If New Orleans is credited with being the birthplace of jazz, the “Windy City” with further spreading it throughout America, then we can safely say that New York is responsible for refining it and making it a worldwide recognized musical genre and phenomenon.
New York City is still considered the capital of the jazz, with new talent pouring in from not only the United States but also every other corner of the world. Anyone who is looking to make it on the scene knows that Manhattan is the place to be. But, contrary to popular belief, this wasn’t always the case.
Early Period And The Jazz Age
The early 1920’s marked the beginning of prohibition in the United States, but also the massive rise in popularity of jazz. The time frame was famously known as the “Jazz Age” and F. Scott Fitzgerald, one of America’s greatest writers, even published a book titled “Tales of the Jazz Age”. This was when Chicago was on top of the scene, but New York was ready to steal the show with more and more performers flocking to Manhattan to take advantage of its nightlife which was blooming in spite of the prohibition.
With alcohol being illegal at the time, the only places who were serving it were secret or underground nightclubs and bars – known as speakeasies. These establishments started hosting new and exciting jazz performances and introduced the genre to the masses. Probably one of the most famous clubs at the time was The Cotton Club, located in Harlem.
Regular performers included Fletcher Henderson and his bend, who also introduced Louis Armstrong to audiences in the Big Apple. Jazz evolved in New York with the first piano style, also known as “Harlem Stride”, being incorporated into it. Duke Ellington, a famous composer, and piano virtuoso moved from D.C. to New York in order to pursue fame and try his luck in the emerging jazz scene.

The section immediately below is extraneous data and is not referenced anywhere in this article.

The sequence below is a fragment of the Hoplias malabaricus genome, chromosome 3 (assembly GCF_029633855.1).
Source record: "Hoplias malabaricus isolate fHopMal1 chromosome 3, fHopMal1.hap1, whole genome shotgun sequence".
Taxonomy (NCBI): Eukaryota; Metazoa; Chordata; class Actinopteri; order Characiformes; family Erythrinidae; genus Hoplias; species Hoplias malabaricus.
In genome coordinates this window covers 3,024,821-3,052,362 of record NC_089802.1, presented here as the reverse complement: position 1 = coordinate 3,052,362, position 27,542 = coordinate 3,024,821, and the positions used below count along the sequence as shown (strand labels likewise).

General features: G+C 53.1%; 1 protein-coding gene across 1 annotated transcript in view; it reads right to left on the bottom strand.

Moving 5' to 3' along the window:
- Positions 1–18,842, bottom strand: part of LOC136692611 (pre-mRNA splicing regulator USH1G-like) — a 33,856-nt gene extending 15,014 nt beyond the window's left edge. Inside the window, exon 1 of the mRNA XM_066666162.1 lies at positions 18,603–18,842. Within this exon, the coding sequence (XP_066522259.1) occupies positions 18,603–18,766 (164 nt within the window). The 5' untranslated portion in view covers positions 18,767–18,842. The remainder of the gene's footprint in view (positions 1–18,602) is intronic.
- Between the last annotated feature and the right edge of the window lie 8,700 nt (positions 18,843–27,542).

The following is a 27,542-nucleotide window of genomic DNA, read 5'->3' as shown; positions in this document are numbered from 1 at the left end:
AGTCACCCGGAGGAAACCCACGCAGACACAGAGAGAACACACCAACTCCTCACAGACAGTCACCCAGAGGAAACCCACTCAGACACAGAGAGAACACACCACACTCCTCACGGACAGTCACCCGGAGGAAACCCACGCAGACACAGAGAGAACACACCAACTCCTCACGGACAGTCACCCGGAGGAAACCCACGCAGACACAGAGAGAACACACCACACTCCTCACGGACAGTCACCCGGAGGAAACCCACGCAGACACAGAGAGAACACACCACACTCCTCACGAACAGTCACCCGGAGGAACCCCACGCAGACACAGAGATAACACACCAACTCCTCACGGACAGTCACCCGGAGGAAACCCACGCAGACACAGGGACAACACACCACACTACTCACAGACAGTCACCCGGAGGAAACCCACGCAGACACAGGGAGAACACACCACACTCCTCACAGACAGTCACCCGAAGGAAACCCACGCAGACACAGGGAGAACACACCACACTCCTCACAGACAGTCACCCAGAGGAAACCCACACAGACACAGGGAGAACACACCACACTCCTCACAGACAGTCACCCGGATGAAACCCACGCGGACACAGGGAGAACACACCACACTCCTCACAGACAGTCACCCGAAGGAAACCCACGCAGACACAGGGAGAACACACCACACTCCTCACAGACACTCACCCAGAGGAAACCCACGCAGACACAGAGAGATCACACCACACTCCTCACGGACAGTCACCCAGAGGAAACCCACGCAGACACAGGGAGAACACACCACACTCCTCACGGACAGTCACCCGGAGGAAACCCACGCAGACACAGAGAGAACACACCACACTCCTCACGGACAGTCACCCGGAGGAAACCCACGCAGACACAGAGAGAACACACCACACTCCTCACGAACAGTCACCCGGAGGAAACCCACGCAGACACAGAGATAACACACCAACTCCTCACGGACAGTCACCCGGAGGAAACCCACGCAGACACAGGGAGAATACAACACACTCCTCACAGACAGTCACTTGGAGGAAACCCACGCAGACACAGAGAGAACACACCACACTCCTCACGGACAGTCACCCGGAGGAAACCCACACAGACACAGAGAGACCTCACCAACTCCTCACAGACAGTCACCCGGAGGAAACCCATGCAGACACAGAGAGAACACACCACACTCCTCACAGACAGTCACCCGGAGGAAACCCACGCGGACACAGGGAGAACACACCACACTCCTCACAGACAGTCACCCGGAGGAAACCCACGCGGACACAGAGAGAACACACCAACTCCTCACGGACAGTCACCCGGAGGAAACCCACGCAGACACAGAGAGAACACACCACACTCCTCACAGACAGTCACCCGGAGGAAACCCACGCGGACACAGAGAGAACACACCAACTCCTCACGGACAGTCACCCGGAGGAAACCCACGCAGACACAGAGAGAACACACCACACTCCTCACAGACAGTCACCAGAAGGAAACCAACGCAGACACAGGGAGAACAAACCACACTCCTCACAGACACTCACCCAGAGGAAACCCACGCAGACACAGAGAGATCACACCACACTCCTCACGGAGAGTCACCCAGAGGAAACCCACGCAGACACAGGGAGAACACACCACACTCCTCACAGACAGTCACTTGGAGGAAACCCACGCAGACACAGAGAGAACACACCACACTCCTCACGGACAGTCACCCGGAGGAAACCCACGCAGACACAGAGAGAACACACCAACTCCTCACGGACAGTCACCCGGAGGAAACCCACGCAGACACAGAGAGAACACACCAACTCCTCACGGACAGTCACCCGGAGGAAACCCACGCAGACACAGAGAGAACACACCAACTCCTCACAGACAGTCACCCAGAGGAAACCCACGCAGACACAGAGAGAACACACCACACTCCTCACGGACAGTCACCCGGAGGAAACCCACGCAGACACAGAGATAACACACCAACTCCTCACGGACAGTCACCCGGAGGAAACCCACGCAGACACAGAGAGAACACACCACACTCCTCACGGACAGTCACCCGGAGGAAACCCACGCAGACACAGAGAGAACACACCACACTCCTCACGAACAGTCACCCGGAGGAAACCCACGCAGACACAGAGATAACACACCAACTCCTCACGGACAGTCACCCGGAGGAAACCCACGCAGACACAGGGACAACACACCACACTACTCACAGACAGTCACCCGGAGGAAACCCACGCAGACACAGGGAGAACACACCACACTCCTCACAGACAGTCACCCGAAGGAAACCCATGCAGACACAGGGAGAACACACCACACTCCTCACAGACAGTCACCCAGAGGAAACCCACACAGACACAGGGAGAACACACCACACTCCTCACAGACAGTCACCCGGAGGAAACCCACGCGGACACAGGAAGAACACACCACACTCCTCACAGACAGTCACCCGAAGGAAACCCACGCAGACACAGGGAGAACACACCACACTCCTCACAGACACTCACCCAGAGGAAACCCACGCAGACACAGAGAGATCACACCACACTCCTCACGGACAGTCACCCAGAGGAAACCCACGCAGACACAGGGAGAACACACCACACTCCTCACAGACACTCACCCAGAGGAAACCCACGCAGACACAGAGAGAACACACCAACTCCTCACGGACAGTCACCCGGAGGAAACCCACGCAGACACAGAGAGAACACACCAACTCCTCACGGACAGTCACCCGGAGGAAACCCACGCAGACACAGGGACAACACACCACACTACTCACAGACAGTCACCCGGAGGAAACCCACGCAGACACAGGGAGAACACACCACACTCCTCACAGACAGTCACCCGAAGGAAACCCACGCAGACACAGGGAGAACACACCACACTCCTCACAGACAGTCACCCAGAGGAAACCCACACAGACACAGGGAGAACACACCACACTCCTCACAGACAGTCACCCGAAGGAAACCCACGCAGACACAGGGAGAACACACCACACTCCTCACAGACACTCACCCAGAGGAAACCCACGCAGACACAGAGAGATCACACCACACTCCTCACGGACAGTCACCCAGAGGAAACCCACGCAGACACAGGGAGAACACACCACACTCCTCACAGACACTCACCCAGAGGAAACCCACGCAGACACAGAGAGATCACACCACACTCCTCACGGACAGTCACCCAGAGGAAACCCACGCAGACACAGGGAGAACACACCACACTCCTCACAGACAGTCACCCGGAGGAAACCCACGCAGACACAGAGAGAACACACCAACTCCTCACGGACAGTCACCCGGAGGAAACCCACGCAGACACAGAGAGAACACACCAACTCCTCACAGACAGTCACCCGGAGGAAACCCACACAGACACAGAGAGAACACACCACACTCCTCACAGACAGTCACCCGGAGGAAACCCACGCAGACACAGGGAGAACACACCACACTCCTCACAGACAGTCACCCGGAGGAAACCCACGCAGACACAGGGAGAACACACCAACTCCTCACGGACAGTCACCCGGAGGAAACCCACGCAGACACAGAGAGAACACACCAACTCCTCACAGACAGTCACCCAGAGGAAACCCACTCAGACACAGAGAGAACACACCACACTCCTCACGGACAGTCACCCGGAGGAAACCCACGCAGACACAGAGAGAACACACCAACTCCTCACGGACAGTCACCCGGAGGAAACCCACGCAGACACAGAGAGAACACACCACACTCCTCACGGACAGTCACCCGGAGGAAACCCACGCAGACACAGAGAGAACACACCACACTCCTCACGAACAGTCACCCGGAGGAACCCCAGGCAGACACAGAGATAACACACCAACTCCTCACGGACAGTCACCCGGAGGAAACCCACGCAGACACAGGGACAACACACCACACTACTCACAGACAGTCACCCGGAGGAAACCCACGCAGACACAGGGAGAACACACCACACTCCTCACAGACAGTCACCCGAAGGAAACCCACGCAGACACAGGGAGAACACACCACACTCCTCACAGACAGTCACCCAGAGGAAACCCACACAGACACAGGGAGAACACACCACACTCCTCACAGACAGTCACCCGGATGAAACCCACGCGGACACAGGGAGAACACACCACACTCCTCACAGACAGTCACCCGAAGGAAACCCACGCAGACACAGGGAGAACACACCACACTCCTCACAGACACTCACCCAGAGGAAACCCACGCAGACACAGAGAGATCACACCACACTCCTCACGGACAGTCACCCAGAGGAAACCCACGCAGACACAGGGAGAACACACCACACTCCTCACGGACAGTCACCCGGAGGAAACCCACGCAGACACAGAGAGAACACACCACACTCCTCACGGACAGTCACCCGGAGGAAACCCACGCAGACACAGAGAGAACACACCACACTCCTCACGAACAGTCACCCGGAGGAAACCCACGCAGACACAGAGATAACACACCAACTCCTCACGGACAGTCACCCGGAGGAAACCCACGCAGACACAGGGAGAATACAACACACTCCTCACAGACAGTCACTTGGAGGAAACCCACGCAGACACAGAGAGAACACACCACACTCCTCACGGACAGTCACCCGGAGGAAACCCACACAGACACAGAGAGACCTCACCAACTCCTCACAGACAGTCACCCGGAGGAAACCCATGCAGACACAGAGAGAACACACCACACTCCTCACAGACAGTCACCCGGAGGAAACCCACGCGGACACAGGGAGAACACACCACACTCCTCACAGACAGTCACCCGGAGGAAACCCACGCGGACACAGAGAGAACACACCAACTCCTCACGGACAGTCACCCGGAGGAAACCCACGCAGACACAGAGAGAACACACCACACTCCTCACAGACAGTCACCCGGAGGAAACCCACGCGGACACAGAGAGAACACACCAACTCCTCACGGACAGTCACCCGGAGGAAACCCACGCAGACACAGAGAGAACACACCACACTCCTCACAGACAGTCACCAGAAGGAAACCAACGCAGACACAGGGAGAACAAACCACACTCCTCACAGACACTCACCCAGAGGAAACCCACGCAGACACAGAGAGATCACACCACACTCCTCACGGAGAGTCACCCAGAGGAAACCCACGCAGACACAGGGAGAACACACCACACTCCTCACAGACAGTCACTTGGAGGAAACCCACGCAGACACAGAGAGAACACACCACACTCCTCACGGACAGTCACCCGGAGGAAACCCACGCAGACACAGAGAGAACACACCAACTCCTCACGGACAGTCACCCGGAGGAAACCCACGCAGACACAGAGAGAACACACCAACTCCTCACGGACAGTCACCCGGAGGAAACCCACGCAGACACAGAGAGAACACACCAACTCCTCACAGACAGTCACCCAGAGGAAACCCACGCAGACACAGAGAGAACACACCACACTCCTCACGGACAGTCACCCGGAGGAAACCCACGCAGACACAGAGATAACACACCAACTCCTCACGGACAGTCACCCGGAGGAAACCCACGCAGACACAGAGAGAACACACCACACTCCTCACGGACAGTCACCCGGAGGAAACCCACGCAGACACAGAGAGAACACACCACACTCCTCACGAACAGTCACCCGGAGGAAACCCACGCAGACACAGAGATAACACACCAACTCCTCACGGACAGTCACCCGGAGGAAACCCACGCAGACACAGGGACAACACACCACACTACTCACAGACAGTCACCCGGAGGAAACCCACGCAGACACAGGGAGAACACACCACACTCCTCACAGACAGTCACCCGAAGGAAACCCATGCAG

Later on in the 1930s, he greatly influenced the “Swing era” which saw jazz making the shift to big bands and large ensembles. This made room for Billie Holiday and Ella Fitzgerald – both legendary jazz singers – to break into the scene.
The Modern Era Of New York City’s Jazz History
“Bebop” represents a very important part of New York City’s Jazz History. While swing was all about big bands, bebop shifted to smaller ensembles – usually a trio, quartet or quintet. With bebop focusing more on improvisation, faster tempo and technique, Jazz inevitably moved away from a dance-oriented style – consequently hurting its commercial value – to a more challenging style that showcased the musician’s prowess.
This innovative and fresh style was considered radical at the time with its exploration of original licks, chord progressions and improvisations. Notable practitioners of bebop include Charlie Parker, who took his talents from Kansas City to New York; Dizzy Gillespie and his signature trumpet with a 45-degree bent horn; Thelonious Monk – who was a genius of improvisations – and many more. Jazz was going through one of its most fruitful and revolutionary periods which further led to the creation of a number of different new styles.
Hard bop, free jazz or avant-garde, cool jazz, and fusion were the dominant styles that rose to prominence. Miles Davis, John Coltrane, Sonny Rollins and Ornette Coleman all made a name for themselves during this period.
While the genre has become more and more popular worldwide, New York still claims the title of being the epicenter of large jazz events and smaller, but equally important, happenings. An entire new wave of clubs and restaurants have regular performances on their repertoire, including our very own George’s at Kaufman. It’s safe to say that the future of this ever-evolving music genre is as bright as ever.